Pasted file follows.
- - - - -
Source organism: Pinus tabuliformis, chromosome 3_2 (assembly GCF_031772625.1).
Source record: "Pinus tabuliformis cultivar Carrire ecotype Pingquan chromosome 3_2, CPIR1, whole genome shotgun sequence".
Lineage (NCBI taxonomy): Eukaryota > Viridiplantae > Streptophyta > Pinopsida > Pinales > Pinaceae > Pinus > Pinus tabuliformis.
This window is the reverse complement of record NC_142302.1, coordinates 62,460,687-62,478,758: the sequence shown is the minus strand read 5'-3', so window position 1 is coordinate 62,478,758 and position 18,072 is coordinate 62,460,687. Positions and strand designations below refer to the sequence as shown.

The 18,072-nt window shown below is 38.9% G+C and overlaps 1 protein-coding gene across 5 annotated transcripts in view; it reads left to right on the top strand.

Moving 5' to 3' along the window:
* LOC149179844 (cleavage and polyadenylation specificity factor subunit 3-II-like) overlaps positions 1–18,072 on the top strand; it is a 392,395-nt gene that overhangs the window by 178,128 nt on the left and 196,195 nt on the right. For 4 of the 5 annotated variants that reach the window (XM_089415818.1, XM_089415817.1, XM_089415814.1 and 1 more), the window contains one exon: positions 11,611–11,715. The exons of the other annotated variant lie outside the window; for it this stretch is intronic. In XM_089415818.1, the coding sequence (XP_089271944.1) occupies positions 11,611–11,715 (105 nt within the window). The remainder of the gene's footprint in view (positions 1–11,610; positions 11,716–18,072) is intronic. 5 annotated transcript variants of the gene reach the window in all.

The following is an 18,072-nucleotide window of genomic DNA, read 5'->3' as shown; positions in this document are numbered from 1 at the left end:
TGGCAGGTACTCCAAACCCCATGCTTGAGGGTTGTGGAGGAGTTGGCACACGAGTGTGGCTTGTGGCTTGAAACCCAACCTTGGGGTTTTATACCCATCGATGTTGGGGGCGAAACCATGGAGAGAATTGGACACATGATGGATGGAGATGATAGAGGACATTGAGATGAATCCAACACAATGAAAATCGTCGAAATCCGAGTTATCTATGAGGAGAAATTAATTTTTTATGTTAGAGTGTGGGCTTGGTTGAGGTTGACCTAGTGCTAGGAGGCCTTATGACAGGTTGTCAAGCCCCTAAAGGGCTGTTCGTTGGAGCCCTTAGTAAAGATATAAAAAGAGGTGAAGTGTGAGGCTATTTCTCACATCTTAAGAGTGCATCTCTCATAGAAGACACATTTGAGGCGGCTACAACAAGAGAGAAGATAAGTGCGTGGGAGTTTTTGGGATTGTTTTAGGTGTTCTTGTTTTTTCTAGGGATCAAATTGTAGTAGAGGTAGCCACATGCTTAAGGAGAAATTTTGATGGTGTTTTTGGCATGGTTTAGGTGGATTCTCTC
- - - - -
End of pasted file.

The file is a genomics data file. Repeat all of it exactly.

Source organism: Pinus tabuliformis, chromosome 3_2 (assembly GCF_031772625.1).
Source record: "Pinus tabuliformis cultivar Carrire ecotype Pingquan chromosome 3_2, CPIR1, whole genome shotgun sequence".
Lineage (NCBI taxonomy): Eukaryota > Viridiplantae > Streptophyta > Pinopsida > Pinales > Pinaceae > Pinus > Pinus tabuliformis.
This window is the reverse complement of record NC_142302.1, coordinates 62,460,687-62,478,758: the sequence shown is the minus strand read 5'-3', so window position 1 is coordinate 62,478,758 and position 18,072 is coordinate 62,460,687. Positions and strand designations below refer to the sequence as shown.

The 18,072-nt window shown below is 38.9% G+C and overlaps 1 protein-coding gene across 5 annotated transcripts in view; it reads left to right on the top strand.

Moving 5' to 3' along the window:
* LOC149179844 (cleavage and polyadenylation specificity factor subunit 3-II-like) overlaps positions 1–18,072 on the top strand; it is a 392,395-nt gene that overhangs the window by 178,128 nt on the left and 196,195 nt on the right. For 4 of the 5 annotated variants that reach the window (XM_089415818.1, XM_089415817.1, XM_089415814.1 and 1 more), the window contains one exon: positions 11,611–11,715. The exons of the other annotated variant lie outside the window; for it this stretch is intronic. In XM_089415818.1, the coding sequence (XP_089271944.1) occupies positions 11,611–11,715 (105 nt within the window). The remainder of the gene's footprint in view (positions 1–11,610; positions 11,716–18,072) is intronic. 5 annotated transcript variants of the gene reach the window in all.

The following is an 18,072-nucleotide window of genomic DNA, read 5'->3' as shown; positions in this document are numbered from 1 at the left end:
TGGCAGGTACTCCAAACCCCATGCTTGAGGGTTGTGGAGGAGTTGGCACACGAGTGTGGCTTGTGGCTTGAAACCCAACCTTGGGGTTTTATACCCATCGATGTTGGGGGCGAAACCATGGAGAGAATTGGACACATGATGGATGGAGATGATAGAGGACATTGAGATGAATCCAACACAATGAAAATCGTCGAAATCCGAGTTATCTATGAGGAGAAATTAATTTTTTATGTTAGAGTGTGGGCTTGGTTGAGGTTGACCTAGTGCTAGGAGGCCTTATGACAGGTTGTCAAGCCCCTAAAGGGCTGTTCGTTGGAGCCCTTAGTAAAGATATAAAAAGAGGTGAAGTGTGAGGCTATTTCTCACATCTTAAGAGTGCATCTCTCATAGAAGACACATTTGAGGCGGCTACAACAAGAGAGAAGATAAGTGCGTGGGAGTTTTTGGGATTGTTTTAGGTGTTCTTGTTTTTTCTAGGGATCAAATTGTAGTAGAGGTAGCCACATGCTTAAGGAGAAATTTTGATGGTGTTTTTGGCATGGTTTAGGTGGATTCTCTC